Instead, it is the engagement of defence ministries from developing countries on this subject that is the interesting new development. While many of the cases cited as signs of the clear and present need to think of climate change in security terms – Syria, Nigeria, Darfur, etc. – are obviously in developing countries (but not all, cf. the Arctic), the broad argument has not been principally made by Southern voices. Many of these linkages and ‘securitising acts’ have, rather, been led by US, European, and NATO officials and politicians, and by thinktanks and research efforts in developed countries such as CNAS and Chatham House. I interned at the Royal United Services Institute in London for a few months in 2009 on exactly such a climate security project, a sign of how a very traditional, armed services-oriented British thinktank was trying to dip its toe into these waters of the ‘new security’ agenda.

This rarity of having developing country policymakers active in this climate security debates was highlighted by a recent conference in mid-October hosted by France ahead of the COP21 Paris conference, ‘Climat et Défense : quels enjeux?’ – which caught my eye because defence officials from developing countries were indeed participants. There was fairly minimal reporting of this meeting (see VOA here and IISD here), but what is of interest for the moment is who was there: defence ministers from Ghana, Niger, Haiti, Chad, Morocco, Gabon, and the AU Commissioner for Peace and Security (in addition to representation from ‘usual suspects’ of France, UK, Italy and Spain).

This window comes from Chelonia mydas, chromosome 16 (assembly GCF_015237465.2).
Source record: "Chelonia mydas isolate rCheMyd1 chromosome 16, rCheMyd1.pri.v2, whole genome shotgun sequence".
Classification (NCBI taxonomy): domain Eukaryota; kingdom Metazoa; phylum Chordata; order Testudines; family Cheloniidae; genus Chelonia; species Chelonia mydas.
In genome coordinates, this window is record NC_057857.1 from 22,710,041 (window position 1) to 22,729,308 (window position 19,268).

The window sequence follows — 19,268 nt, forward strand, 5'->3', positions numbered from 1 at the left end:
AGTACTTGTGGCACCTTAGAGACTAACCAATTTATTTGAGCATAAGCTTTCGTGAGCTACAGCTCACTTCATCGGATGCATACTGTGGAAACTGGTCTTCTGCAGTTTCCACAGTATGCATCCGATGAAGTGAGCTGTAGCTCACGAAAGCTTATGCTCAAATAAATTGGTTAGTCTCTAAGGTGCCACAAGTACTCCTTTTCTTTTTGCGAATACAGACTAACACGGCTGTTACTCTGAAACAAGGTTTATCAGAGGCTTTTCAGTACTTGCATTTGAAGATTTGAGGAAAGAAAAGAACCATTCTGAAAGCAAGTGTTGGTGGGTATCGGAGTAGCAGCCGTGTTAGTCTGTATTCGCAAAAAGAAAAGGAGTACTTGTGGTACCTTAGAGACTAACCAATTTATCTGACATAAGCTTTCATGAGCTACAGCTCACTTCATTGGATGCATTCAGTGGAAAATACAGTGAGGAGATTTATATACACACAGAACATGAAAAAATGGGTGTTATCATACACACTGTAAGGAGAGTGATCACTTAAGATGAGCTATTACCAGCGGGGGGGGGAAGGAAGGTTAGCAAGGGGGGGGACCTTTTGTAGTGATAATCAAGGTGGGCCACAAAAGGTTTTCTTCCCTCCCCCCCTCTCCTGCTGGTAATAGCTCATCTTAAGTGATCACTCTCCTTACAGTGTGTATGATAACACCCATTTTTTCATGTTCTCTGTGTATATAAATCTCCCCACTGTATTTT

Here’s Ghana’s defence minister, Benjamin Kunbuor (bringing to mind David King’s very early contribution on climate change being a greater threat than terrorism):

“Terrorism is significant, but naked hunger is as significant as terrorism,” he said. “And the relationship between terrorist activities and naked hunger are obvious. If you look at the vectors of recruitment into terrorist cells, most of the most vulnerable are hunger-prone areas.”

Roundtable on ‘Extreme Climate Events and Human Security’, at the ‘Climat et défense : quels enjeux?’ conference, 14 October 2015. Photo via defense.gouv.fr

The type of linkage being made is itself now new, trying to sketch the causal chain between climate impacts, scarcity, stability and potential conflict. What is new is when it is made by high-level policymakers in developing countries, especially from defence ministries and not the environment, forestry or energy departments that normally do the running on climate change. This sort of involvement can give climate action a different kind of traction in those countries, especially where climate issues may not be terribly well integrated into conventional ‘economic development’ planning and efforts.